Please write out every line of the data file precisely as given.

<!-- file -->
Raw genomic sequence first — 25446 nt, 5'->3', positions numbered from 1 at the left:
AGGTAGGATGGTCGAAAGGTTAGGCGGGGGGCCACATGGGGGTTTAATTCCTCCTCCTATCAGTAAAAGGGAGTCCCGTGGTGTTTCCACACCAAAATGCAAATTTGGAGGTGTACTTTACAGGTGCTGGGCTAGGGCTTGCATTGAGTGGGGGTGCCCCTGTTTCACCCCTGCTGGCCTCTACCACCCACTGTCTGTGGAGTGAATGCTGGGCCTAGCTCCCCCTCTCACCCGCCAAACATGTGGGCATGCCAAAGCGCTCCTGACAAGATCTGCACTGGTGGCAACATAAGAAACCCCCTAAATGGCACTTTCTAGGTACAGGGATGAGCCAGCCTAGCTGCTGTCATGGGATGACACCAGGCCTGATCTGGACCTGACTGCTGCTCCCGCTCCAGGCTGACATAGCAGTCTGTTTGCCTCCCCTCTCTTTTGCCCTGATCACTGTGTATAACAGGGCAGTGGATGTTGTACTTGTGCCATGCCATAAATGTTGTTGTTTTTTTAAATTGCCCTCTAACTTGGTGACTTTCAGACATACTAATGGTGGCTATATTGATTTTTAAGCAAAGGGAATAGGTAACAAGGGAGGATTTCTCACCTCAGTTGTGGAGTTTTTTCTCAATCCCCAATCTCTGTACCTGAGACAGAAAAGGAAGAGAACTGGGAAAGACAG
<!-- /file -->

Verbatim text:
Raw genomic sequence first — 25446 nt, 5'->3', positions numbered from 1 at the left:
AGGTAGGATGGTCGAAAGGTTAGGCGGGGGGCCACATGGGGGTTTAATTCCTCCTCCTATCAGTAAAAGGGAGTCCCGTGGTGTTTCCACACCAAAATGCAAATTTGGAGGTGTACTTTACAGGTGCTGGGCTAGGGCTTGCATTGAGTGGGGGTGCCCCTGTTTCACCCCTGCTGGCCTCTACCACCCACTGTCTGTGGAGTGAATGCTGGGCCTAGCTCCCCCTCTCACCCGCCAAACATGTGGGCATGCCAAAGCGCTCCTGACAAGATCTGCACTGGTGGCAACATAAGAAACCCCCTAAATGGCACTTTCTAGGTACAGGGATGAGCCAGCCTAGCTGCTGTCATGGGATGACACCAGGCCTGATCTGGACCTGACTGCTGCTCCCGCTCCAGGCTGACATAGCAGTCTGTTTGCCTCCCCTCTCTTTTGCCCTGATCACTGTGTATAACAGGGCAGTGGATGTTGTACTTGTGCCATGCCATAAATGTTGTTGTTTTTTTAAATTGCCCTCTAACTTGGTGACTTTCAGACATACTAATGGTGGCTATATTGATTTTTAAGCAAAGGGAATAGGTAACAAGGGAGGATTTCTCACCTCAGTTGTGGAGTTTTTTCTCAATCCCCAATCTCTGTACCTGAGACAGAAAAGGAAGAGAACTGGGAAAGACAG